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Latife Helen Neu

Latife Neu’s Answers

73 total


  • My employer is garnishing my wage from student loan . do employer have duties under fdcpa.

    Had a loan from fedloan serv.in 2011. Did not complete school. Loan defaulted. Credit report states permanently assinged to dept of ed. West asset. Began collections. I disputed asked verification. I asked Ed telephonic hearing. Then i received...

    Latife’s Answer

    You need to learn your options and deal with this. Without action on your part, the federal government can and will continue the garnishment, and will seize your tax refunds, until your student loans (and collection fees, etc.) are paid off. Contact a student loan lawyer to discuss your situation.

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  • Can a business file negative credit report on me, and continue to add late fees, they claim I owe them money and I disagree.

    I enrolled my 5 yr old daughter in swim class.I prepaid for 2 months of classes, 30 min twice a week.I stopped taking her after 3classes because my daughter cried and got very upset before each class.I did not ask for any money back I figured I wa...

    Latife’s Answer

    You have three problems. First, you have this snowballing obligation accruing against you. Take five minutes to do whatever you have to do to officially put them on notice that you do not intend to re-enroll, and briefly stating how long it has been since you verbally let them know of your intent to withdraw. Mail the cancellation with proof of receipt and keep a copy. Second, you have a creditor coming after you. You might be able to make a deal to get it paid for less than you owe, and maybe if you explain what happened, the company would be willing to update their credit reporting to remove the default. Hopefully they understand that there is value in keeping former clients happy; parents rely heavily on word of mouth and recommendations from other parents. Third, you have a credit issue. You can dispute the debt with a letter to the reporting agencies. If you take action now, this will not get to the point where you need a lawyer. Good luck to you!

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  • What do I do?

    First of all, I am so embarrassed to even write this. However, I met a guy off of a "sugar daddy" website. We hung out and afterwards agreed on a monthly "allowance" via email which he then transferred over to me. We hung out once more but I'm jus...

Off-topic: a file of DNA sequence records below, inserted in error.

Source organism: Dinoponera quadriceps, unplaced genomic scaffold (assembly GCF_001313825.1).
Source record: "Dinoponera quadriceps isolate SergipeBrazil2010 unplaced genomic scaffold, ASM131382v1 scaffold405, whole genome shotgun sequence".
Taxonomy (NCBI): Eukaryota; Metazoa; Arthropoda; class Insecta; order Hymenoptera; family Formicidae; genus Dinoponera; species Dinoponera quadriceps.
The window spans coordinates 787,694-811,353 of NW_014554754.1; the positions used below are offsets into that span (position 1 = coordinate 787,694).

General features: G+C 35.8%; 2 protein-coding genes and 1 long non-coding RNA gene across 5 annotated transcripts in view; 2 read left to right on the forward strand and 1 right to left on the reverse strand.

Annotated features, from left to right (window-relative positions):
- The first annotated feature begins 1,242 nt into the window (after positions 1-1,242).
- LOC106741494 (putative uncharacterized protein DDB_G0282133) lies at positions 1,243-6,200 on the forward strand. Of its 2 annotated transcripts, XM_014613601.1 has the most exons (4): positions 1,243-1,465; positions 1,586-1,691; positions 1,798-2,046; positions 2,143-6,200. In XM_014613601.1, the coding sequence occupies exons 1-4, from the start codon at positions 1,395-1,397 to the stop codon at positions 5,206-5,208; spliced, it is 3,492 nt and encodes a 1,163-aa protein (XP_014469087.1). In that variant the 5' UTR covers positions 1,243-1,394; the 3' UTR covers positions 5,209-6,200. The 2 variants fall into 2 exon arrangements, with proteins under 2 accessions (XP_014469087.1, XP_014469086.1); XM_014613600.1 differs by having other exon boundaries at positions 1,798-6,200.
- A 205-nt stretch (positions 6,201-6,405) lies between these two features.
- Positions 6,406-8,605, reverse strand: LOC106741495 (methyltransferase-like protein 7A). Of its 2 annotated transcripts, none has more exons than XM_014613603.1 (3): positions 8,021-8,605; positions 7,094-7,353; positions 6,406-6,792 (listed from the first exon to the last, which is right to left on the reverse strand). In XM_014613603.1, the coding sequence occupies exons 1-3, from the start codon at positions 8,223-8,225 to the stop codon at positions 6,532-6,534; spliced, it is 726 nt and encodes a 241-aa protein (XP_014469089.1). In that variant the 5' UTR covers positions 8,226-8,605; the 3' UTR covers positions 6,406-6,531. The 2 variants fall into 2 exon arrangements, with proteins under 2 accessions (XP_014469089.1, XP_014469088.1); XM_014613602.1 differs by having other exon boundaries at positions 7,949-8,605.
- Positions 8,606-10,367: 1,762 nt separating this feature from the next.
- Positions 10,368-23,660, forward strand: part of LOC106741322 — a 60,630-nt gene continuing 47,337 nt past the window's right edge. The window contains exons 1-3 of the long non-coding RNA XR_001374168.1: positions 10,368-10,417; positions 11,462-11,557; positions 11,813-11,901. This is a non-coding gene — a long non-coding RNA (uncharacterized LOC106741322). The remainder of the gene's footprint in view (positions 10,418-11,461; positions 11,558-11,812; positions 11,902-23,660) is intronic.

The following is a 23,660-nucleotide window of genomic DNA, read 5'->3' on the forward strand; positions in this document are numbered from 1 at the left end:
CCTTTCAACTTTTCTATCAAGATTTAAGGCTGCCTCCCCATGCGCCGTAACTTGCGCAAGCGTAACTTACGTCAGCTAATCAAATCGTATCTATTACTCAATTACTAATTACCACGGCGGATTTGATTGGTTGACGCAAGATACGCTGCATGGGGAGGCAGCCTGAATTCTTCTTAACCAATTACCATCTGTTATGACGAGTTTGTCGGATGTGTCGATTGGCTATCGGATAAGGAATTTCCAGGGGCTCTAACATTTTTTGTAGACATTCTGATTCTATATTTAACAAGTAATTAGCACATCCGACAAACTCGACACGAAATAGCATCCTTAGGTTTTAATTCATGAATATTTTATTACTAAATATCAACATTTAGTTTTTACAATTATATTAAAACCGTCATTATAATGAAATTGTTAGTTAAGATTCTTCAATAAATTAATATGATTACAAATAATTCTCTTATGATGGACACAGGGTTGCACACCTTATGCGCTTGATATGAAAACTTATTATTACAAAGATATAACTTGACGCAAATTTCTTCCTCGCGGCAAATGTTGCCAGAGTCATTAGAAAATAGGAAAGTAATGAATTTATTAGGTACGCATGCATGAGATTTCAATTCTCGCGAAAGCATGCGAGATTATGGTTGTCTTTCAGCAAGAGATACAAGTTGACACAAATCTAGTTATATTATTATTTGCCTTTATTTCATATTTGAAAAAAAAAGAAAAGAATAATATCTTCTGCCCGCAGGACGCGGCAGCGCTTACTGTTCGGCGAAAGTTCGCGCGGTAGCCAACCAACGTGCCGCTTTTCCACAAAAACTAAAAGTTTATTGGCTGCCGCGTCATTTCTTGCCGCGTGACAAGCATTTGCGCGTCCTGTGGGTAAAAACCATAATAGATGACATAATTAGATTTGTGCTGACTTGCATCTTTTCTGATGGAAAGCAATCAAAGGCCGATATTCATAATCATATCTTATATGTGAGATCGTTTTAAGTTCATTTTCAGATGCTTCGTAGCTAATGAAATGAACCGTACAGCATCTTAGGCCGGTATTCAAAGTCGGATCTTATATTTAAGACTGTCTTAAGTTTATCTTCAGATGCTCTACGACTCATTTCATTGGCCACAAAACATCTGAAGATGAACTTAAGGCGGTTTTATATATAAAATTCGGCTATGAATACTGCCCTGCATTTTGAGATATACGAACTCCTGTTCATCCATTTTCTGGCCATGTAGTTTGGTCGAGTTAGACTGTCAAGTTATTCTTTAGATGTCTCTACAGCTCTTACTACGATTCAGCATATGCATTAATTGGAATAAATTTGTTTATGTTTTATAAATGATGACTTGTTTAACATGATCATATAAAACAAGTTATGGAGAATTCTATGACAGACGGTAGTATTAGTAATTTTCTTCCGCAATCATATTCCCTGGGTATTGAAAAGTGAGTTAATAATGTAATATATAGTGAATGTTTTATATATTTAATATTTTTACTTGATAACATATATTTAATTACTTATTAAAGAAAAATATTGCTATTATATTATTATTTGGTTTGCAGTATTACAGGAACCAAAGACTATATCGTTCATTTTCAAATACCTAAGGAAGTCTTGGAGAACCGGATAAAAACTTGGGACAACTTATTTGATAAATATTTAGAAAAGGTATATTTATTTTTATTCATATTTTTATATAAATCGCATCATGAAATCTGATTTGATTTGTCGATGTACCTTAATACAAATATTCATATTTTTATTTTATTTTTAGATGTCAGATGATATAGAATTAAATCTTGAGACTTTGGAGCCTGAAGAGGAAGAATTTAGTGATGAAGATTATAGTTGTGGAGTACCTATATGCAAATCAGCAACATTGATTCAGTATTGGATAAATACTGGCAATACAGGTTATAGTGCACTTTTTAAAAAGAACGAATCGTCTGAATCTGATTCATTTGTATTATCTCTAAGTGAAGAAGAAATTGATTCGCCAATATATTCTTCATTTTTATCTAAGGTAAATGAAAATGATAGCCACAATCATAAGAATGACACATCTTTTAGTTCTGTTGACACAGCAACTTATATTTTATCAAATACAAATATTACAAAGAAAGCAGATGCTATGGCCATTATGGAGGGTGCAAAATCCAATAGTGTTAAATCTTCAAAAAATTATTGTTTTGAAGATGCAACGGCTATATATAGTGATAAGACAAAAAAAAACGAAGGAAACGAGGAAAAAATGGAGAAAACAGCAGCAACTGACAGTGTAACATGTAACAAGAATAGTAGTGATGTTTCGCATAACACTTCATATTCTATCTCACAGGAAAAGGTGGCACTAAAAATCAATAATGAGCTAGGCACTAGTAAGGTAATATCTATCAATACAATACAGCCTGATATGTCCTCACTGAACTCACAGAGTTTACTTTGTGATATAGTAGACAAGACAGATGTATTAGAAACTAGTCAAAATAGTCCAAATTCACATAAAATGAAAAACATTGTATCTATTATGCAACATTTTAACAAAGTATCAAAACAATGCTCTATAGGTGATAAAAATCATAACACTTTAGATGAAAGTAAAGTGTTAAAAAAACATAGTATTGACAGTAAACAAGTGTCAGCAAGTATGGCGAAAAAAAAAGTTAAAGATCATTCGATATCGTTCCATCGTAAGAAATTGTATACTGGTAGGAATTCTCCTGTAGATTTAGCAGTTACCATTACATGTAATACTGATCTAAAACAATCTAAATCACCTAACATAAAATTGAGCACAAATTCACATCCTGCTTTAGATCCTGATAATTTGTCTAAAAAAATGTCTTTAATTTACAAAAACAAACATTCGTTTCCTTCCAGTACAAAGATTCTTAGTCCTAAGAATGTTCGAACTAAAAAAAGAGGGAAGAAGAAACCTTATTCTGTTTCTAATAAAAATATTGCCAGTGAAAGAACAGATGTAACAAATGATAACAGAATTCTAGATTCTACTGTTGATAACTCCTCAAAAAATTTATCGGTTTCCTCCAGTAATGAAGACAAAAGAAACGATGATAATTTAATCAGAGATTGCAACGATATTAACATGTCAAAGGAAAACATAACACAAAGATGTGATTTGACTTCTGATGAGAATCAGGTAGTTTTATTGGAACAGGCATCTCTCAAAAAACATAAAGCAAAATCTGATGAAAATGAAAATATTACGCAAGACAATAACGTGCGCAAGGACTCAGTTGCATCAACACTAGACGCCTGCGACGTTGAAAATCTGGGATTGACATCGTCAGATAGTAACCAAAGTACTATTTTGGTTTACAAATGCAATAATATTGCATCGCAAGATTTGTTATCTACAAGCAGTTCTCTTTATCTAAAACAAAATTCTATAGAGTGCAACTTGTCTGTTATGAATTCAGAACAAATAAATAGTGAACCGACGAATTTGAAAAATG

Latife’s Answer

    I agree with Mr. Alexander that your best bet for now is probably to ignore him unless he sues you (in which case you have to defend yourself) or gets scary (restraining order). If you want to be proactive, you could hire a lawyer to write him a letter telling him you don't owe him anything and demanding he not contact you again. Good luck to you.

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  • Can you back out of Ch 7 if you find out that your family home will be sold by trustee?

    MOm in a divorce and trying to stave off the threat of ex filing pre or post divorce. I want to file first and try to save the home but can I back out if there is just too much equity in the home to save from the trustee? I'll do anything to sav...

    Latife’s Answer

    With property values going crazy here in Seattle, you have reason to be worried. While a simple chapter 7 is possible to do without an attorney, I think you are in a position where you need an attorney to frame your case and advise you regarding the risks. In the mean time, you might ask a realtor in your area to prepare a market analysis for you, so you have a reasonable idea of your equity position. You are under a lot of pressure with the ex, the kids, worrying about marital debt, and trying to keep the house. Take some time to find the right bankruptcy attorney and figure out your options.

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  • I filed Chap. 13 a year ago but will soon lose my job. How soon after I lose my job may I file Chapter 7 in WA state?

    If I withdraw all cash from checking account can that still be taken?

    Latife’s Answer

    Since a chapter 13 from last year will not have resulted in a discharge (whether that case is open now or has been dismissed), there should not be any reason you cannot pursue a chapter 7 discharge, assuming you qualify in terms of income. Your employment status also does not determine whether you can file a bankruptcy, though your current and recent income does. Timing of your filing will depend on a lot of factors, and should be the subject of conversations with an experienced bankruptcy attorney.